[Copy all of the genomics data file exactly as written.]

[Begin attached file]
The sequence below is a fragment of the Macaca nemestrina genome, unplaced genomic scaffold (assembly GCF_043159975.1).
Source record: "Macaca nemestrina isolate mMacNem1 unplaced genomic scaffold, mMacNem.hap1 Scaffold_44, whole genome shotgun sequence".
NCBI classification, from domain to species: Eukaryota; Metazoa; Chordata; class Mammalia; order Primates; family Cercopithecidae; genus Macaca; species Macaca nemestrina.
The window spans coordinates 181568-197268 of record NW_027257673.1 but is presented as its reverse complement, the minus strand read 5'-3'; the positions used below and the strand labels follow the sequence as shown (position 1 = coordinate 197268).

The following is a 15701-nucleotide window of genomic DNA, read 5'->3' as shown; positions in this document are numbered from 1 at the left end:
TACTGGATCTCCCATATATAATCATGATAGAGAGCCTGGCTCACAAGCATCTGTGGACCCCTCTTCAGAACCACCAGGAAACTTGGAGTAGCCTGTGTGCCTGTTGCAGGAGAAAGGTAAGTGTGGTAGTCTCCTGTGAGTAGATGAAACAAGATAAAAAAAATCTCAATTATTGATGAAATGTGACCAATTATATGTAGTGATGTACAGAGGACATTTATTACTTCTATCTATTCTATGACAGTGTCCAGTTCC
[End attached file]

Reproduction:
The sequence below is a fragment of the Macaca nemestrina genome, unplaced genomic scaffold (assembly GCF_043159975.1).
Source record: "Macaca nemestrina isolate mMacNem1 unplaced genomic scaffold, mMacNem.hap1 Scaffold_44, whole genome shotgun sequence".
NCBI classification, from domain to species: Eukaryota; Metazoa; Chordata; class Mammalia; order Primates; family Cercopithecidae; genus Macaca; species Macaca nemestrina.
The window spans coordinates 181568-197268 of record NW_027257673.1 but is presented as its reverse complement, the minus strand read 5'-3'; the positions used below and the strand labels follow the sequence as shown (position 1 = coordinate 197268).

The following is a 15701-nucleotide window of genomic DNA, read 5'->3' as shown; positions in this document are numbered from 1 at the left end:
TACTGGATCTCCCATATATAATCATGATAGAGAGCCTGGCTCACAAGCATCTGTGGACCCCTCTTCAGAACCACCAGGAAACTTGGAGTAGCCTGTGTGCCTGTTGCAGGAGAAAGGTAAGTGTGGTAGTCTCCTGTGAGTAGATGAAACAAGATAAAAAAAATCTCAATTATTGATGAAATGTGACCAATTATATGTAGTGATGTACAGAGGACATTTATTACTTCTATCTATTCTATGACAGTGTCCAGTTCC